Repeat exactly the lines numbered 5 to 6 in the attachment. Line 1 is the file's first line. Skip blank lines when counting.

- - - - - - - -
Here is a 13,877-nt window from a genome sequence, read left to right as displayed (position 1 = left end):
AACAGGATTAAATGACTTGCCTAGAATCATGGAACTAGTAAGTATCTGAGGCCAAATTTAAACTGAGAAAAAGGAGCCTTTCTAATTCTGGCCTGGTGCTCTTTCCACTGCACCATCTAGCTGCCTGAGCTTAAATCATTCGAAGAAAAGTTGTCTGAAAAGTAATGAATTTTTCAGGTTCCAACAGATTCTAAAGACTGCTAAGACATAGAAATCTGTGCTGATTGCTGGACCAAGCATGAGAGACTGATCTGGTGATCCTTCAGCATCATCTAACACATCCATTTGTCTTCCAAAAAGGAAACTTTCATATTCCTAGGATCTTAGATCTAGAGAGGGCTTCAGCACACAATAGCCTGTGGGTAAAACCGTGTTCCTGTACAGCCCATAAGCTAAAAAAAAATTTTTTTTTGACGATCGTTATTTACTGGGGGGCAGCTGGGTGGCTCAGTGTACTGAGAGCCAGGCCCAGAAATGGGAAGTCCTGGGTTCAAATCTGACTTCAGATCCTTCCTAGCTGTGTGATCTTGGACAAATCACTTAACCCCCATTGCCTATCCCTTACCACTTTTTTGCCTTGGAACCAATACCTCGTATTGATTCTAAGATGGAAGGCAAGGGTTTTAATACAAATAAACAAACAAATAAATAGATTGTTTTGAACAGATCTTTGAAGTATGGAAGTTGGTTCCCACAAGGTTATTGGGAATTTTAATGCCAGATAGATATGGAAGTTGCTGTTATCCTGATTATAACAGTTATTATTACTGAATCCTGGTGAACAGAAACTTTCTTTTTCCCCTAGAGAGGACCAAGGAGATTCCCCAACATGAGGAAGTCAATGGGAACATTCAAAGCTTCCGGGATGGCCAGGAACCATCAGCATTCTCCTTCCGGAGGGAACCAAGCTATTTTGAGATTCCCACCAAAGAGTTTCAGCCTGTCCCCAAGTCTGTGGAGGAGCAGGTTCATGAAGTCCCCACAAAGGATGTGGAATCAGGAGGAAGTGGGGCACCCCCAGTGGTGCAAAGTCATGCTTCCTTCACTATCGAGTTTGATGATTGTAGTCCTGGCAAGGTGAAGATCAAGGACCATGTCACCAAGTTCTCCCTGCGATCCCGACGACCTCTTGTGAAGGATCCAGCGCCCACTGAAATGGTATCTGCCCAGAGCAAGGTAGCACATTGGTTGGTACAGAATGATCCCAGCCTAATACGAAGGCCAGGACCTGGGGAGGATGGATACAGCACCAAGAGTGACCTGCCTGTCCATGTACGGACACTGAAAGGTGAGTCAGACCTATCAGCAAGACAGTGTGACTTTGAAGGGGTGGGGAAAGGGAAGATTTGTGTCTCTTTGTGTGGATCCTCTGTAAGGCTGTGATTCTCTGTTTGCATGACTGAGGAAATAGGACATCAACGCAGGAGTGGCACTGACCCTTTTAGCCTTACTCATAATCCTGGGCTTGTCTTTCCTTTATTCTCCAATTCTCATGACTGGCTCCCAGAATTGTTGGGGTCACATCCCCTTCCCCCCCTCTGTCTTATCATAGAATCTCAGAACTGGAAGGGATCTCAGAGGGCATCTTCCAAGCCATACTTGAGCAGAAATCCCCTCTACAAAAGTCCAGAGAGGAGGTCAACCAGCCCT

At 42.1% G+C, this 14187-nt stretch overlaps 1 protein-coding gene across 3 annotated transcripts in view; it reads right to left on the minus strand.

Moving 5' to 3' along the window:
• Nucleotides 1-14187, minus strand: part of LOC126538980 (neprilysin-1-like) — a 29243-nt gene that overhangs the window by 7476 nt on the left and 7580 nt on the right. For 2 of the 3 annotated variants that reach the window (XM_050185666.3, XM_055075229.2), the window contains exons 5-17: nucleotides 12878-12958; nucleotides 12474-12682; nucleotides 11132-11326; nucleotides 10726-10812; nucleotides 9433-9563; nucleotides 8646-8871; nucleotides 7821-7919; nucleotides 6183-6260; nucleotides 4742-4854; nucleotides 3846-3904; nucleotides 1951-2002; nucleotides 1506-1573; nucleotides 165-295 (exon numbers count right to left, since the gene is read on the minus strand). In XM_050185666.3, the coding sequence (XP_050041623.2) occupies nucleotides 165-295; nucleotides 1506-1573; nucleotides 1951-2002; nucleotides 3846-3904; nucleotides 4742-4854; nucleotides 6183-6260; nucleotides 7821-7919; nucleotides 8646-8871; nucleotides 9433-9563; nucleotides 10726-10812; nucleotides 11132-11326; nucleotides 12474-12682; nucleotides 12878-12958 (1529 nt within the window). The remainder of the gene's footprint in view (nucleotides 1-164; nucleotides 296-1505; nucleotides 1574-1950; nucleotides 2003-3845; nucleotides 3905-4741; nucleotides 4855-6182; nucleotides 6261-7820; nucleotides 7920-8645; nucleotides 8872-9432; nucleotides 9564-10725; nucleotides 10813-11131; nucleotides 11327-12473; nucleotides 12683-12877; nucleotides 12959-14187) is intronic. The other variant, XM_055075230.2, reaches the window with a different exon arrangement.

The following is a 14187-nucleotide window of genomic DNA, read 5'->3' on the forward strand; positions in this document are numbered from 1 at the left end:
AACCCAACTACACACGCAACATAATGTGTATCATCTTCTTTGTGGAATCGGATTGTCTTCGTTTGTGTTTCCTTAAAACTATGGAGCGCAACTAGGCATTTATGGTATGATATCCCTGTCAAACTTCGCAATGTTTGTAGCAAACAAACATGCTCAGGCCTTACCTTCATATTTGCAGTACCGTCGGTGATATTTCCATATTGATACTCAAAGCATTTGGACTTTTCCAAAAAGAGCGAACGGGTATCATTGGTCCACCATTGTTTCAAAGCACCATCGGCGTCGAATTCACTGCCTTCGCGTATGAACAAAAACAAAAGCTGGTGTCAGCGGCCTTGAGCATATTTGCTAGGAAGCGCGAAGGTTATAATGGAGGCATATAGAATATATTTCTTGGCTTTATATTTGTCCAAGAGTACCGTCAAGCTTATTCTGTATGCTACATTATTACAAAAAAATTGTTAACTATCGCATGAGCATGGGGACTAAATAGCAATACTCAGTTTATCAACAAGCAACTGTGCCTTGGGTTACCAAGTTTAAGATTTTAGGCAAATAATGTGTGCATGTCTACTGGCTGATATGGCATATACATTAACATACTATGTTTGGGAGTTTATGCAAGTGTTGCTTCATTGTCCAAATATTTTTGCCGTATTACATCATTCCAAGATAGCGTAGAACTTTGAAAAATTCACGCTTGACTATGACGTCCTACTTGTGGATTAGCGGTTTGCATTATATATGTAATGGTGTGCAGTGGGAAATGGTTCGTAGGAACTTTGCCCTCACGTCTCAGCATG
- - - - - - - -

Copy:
• Nucleotides 1-14187, minus strand: part of LOC126538980 (neprilysin-1-like) — a 29243-nt gene that overhangs the window by 7476 nt on the left and 7580 nt on the right. For 2 of the 3 annotated variants that reach the window (XM_050185666.3, XM_055075229.2), the window contains exons 5-17: nucleotides 12878-12958; nucleotides 12474-12682; nucleotides 11132-11326; nucleotides 10726-10812; nucleotides 9433-9563; nucleotides 8646-8871; nucleotides 7821-7919; nucleotides 6183-6260; nucleotides 4742-4854; nucleotides 3846-3904; nucleotides 1951-2002; nucleotides 1506-1573; nucleotides 165-295 (exon numbers count right to left, since the gene is read on the minus strand). In XM_050185666.3, the coding sequence (XP_050041623.2) occupies nucleotides 165-295; nucleotides 1506-1573; nucleotides 1951-2002; nucleotides 3846-3904; nucleotides 4742-4854; nucleotides 6183-6260; nucleotides 7821-7919; nucleotides 8646-8871; nucleotides 9433-9563; nucleotides 10726-10812; nucleotides 11132-11326; nucleotides 12474-12682; nucleotides 12878-12958 (1529 nt within the window). The remainder of the gene's footprint in view (nucleotides 1-164; nucleotides 296-1505; nucleotides 1574-1950; nucleotides 2003-3845; nucleotides 3905-4741; nucleotides 4855-6182; nucleotides 6261-7820; nucleotides 7920-8645; nucleotides 8872-9432; nucleotides 9564-10725; nucleotides 10813-11131; nucleotides 11327-12473; nucleotides 12683-12877; nucleotides 12959-14187) is intronic. The other variant, XM_055075230.2, reaches the window with a different exon arrangement.

The following is a 14187-nucleotide window of genomic DNA, read 5'->3' on the forward strand; positions in this document are numbered from 1 at the left end: